Greensprings will always maintain some meadow. Meadow is, after all, habitat for many of the bird species that take flight here, from Henslow's sparrow to bobolink. But it's largely forest that will one day spring from this green and forest to which the dead will return.
Next week: Challenges of the Ecological Insight Committee
The hillside overlook offered the same breathtaking view of this rural swath of New York's Southern Tier, with its broad meadows and rim of dense woodlands stretching unimpeded to the horizon. In the distance, red-winged blackbirds glided into tall grass just as they had on the blustery day I last visited. A quiet chorus of other birds -- of which I could identify goldfinch, some field sparrows and one, lone cedar waxwing -- only added to the natural serenity I had come to associate with the Empire State's first natural cemetery.
And, as I did on that afternoon three years earlier, I could imagine few places on this earth I'd rather be laid to rest.
I'm not alone.
Since its dedication in May of 2006, some five dozen people have been buried at Greensprings. Another 300 have purchased plots in advance.
In keeping with its natural surroundings -- and per cemetery policy -- all of those interments have followed a basic, dust-to-dust return to the elements. Embalming was avoided. Metal caskets, burial vaults and upright headstone weren't used. Grave makers had been fashioned from stone indigenous to the region and then laid flush to the ground.
When I walked the meadowlands that constitute Greensprings' main burial grounds, the only evidence of individual graves I saw at first were mounds of earth in various stages of settling. Some of the older graves -- and others into which shrouded bodies had been lowered, sans casket -- had already returned to mostly level grade. Grass from the meadow had by then migrated into plots, overspreading their graves. Some sites had also been planted with vegetation native to the region, such as purple coneflowers and blueberry bushes.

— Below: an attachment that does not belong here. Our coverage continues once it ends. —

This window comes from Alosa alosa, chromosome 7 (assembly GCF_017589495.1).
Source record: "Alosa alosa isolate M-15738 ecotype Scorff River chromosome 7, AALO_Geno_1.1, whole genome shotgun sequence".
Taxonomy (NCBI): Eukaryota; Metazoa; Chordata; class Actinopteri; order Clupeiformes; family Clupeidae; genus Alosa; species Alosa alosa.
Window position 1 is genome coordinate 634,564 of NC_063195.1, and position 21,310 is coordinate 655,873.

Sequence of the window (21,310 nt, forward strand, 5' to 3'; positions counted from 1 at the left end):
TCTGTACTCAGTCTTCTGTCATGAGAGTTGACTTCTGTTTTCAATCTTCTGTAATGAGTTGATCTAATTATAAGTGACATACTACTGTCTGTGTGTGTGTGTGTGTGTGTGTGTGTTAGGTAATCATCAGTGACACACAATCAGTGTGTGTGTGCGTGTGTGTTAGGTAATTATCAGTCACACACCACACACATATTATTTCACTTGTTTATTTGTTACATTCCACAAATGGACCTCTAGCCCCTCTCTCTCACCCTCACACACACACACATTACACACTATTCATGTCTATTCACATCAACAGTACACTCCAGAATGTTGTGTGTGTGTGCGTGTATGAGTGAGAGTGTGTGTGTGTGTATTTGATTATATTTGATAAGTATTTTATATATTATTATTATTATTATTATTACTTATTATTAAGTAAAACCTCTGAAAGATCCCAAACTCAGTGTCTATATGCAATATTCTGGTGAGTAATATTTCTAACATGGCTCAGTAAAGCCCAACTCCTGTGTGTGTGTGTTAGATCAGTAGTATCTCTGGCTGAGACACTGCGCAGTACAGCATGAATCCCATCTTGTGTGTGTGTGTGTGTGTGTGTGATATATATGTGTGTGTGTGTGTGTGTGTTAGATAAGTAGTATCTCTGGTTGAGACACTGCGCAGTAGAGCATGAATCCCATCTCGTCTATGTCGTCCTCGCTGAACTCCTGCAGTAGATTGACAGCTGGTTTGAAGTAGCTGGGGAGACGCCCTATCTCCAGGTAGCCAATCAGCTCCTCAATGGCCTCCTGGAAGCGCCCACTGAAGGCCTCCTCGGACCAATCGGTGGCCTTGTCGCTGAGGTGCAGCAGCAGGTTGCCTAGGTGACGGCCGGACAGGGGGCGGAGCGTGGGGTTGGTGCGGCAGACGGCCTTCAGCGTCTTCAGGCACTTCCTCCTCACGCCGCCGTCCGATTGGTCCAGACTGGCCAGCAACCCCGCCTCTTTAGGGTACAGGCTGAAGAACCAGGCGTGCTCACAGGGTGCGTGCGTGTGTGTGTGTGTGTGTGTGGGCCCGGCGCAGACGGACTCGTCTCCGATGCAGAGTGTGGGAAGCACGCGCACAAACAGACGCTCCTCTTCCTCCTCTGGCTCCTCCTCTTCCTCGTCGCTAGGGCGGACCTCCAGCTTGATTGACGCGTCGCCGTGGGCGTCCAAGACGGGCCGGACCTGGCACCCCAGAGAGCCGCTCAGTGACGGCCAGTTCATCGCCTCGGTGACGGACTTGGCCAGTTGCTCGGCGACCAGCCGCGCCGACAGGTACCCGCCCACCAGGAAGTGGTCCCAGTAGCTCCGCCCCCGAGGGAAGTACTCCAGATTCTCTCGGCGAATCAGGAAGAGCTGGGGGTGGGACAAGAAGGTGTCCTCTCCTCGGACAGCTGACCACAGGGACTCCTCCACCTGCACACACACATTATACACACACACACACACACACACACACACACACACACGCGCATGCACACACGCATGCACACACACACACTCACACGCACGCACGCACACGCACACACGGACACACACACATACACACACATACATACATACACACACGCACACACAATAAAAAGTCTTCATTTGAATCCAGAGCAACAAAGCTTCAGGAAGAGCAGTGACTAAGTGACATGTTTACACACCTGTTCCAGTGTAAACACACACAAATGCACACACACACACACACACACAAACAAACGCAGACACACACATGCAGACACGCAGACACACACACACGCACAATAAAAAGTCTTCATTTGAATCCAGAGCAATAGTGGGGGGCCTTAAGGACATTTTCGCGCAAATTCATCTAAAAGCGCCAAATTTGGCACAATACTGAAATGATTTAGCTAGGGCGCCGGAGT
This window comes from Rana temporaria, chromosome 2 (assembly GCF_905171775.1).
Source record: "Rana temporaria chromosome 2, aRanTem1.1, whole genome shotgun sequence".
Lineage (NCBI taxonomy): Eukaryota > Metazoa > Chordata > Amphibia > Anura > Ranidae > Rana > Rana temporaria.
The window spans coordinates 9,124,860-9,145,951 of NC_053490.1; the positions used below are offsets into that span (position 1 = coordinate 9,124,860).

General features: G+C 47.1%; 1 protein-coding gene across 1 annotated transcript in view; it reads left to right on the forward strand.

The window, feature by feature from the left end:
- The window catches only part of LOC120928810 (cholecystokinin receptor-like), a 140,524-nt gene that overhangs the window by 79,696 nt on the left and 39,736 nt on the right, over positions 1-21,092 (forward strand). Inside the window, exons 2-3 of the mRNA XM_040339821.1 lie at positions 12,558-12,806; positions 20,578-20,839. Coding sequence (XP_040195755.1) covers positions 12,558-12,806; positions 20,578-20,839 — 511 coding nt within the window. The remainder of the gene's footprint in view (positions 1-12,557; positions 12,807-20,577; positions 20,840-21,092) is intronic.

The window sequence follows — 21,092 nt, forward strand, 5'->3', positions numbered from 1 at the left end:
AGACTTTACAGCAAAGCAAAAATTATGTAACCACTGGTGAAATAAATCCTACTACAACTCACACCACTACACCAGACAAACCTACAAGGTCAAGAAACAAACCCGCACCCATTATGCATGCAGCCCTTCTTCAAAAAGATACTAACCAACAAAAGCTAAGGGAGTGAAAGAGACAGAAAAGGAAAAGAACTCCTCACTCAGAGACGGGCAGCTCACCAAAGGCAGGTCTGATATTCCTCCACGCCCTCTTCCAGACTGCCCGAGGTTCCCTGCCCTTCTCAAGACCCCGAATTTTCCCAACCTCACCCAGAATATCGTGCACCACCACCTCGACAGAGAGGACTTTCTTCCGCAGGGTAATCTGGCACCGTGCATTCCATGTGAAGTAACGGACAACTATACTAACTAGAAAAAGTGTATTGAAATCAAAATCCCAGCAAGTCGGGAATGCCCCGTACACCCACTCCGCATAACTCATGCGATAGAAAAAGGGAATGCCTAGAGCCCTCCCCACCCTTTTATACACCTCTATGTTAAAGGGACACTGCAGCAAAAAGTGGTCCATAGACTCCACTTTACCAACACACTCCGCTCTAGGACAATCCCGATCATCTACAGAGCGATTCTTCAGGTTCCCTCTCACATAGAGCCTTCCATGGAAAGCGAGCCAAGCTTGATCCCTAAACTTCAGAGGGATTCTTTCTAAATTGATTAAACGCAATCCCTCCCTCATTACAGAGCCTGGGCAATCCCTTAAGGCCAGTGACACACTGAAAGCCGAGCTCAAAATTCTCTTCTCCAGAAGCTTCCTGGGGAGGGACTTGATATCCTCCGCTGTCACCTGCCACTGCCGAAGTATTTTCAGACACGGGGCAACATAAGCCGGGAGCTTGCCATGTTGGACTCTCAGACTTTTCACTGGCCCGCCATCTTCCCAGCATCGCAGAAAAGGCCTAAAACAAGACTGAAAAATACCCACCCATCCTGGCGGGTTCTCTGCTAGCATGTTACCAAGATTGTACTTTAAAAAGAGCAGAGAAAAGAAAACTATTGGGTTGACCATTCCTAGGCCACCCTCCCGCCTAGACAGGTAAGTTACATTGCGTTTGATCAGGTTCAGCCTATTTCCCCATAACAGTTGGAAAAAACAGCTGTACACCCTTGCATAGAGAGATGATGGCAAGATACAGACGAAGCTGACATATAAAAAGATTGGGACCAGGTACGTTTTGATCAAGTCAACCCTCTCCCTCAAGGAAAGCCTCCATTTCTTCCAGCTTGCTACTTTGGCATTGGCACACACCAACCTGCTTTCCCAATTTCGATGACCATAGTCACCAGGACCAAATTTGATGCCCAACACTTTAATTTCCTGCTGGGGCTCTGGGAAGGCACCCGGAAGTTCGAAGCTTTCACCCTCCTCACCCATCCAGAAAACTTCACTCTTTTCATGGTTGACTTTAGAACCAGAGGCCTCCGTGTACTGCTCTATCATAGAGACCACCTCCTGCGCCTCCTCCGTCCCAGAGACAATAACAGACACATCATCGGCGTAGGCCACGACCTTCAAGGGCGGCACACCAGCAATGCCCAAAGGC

As I neared the graves, I could see their modest markers. They were cut from natural fieldstone or quarried stone. Like their attendant mounds of earth, the oldest of them had settled into the ground and become a part of it.
Stakes flagging future graves dotted the meadow, but otherwise there was very little to suggest that Greensprings is a cemetery at all. There was no established walking path. None of the burial plots were marked off with stone edging or linked chain. The meadow itself -- not its resident graves -- predominated and thus largely defined this landscape.
Which is just the point. The focus of natural burial isn't so much the interred body but the natural cycle of life that very body is perpetuating for those who remain. It's life, not mere death, that's celebrated here. And that's why visitors like this one feel uplifted, not depressed, when we walk through Greensprings and other natural cemeteries of its kind.
Greensprings offers families in this part of the country a lovely place for a green repose. But it's doing much more than that, for families and the natural environment. Next week we'll look more closely at how Greensprings is working to redefine the landscape of the traditional American cemetery and see the issues and challenges it faces in doing so.